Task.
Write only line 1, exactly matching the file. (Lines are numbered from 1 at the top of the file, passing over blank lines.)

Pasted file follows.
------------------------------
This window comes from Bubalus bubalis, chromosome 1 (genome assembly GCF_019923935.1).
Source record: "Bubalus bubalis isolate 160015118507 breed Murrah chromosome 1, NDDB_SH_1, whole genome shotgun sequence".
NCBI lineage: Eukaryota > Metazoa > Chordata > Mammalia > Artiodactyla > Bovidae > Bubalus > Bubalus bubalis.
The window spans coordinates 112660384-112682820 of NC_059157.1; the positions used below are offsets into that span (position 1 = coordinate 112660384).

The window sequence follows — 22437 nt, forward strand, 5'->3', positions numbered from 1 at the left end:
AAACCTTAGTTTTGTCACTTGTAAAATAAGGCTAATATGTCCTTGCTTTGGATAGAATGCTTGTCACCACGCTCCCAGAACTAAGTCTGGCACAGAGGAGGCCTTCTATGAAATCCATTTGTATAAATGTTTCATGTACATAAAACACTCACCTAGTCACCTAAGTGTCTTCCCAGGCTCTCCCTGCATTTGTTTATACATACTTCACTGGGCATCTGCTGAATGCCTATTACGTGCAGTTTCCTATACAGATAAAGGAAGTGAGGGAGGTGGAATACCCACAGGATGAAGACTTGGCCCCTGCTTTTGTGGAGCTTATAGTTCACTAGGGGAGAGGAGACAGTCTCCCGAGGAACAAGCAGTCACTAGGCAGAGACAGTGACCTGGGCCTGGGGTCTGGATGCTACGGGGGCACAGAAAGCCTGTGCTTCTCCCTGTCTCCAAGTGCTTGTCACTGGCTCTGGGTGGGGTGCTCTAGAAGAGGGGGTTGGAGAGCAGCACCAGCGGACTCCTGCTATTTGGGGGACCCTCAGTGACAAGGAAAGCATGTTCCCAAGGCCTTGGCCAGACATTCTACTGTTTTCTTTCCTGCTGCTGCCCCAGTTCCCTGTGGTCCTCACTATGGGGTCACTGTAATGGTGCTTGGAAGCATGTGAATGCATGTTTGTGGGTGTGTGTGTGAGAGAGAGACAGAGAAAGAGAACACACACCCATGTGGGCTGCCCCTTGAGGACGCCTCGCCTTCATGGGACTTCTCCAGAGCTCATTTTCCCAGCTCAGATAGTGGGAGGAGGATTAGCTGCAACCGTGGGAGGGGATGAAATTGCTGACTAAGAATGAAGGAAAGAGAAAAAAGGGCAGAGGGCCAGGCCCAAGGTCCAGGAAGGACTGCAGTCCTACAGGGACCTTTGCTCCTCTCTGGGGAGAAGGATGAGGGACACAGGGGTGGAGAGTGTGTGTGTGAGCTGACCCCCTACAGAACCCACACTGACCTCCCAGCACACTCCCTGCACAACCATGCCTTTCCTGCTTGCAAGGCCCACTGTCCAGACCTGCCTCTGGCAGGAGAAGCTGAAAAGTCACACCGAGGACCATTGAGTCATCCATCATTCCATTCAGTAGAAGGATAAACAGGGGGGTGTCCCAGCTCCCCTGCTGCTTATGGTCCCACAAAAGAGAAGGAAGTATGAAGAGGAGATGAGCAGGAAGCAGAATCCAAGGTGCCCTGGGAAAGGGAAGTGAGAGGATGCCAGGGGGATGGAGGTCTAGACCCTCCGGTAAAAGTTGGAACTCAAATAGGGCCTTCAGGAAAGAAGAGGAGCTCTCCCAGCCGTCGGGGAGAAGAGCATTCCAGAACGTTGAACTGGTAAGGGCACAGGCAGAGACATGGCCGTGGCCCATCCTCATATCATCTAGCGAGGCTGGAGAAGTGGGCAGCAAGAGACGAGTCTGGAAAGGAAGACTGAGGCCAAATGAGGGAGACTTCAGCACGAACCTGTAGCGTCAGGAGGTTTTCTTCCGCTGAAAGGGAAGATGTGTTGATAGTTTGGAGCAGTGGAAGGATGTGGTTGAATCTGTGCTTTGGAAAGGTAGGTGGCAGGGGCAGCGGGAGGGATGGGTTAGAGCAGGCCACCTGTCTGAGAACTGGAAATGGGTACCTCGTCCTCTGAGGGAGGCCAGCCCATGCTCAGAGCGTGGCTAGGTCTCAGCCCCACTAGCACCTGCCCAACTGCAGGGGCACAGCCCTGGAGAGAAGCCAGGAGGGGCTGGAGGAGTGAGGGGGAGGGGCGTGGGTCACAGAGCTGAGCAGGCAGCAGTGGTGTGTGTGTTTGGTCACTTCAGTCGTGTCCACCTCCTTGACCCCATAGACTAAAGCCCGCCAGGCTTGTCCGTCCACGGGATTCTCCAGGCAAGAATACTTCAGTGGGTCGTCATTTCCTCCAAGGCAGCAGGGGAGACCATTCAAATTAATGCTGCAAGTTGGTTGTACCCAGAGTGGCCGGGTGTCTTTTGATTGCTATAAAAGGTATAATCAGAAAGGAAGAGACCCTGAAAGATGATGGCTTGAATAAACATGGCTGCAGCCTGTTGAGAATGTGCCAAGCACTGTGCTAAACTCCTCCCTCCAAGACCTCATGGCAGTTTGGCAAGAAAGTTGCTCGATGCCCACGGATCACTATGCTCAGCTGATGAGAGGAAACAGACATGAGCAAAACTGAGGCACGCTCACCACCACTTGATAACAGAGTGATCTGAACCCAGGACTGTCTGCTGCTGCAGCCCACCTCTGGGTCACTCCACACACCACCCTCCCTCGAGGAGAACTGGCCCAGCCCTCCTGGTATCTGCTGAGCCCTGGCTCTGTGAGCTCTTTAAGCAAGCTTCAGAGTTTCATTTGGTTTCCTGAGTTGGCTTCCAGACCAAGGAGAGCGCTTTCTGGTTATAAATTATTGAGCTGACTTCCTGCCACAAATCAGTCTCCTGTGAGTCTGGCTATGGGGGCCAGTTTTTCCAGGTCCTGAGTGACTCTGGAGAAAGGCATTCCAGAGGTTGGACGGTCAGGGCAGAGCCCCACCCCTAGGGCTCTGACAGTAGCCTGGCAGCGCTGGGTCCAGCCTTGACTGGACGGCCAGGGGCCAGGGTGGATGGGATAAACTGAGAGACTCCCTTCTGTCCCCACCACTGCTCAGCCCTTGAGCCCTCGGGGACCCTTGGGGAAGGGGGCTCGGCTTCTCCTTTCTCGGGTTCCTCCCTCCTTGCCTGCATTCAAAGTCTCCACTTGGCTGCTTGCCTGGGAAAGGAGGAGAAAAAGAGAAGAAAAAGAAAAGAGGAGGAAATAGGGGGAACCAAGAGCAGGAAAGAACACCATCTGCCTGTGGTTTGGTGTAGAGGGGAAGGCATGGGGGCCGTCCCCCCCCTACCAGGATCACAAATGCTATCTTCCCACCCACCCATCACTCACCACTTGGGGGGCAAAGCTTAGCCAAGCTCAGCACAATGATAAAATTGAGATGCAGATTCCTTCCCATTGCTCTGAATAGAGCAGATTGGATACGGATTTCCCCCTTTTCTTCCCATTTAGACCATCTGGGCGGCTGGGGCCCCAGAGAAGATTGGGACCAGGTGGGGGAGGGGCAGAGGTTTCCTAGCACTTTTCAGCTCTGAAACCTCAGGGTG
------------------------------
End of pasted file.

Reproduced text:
This window comes from Bubalus bubalis, chromosome 1 (genome assembly GCF_019923935.1).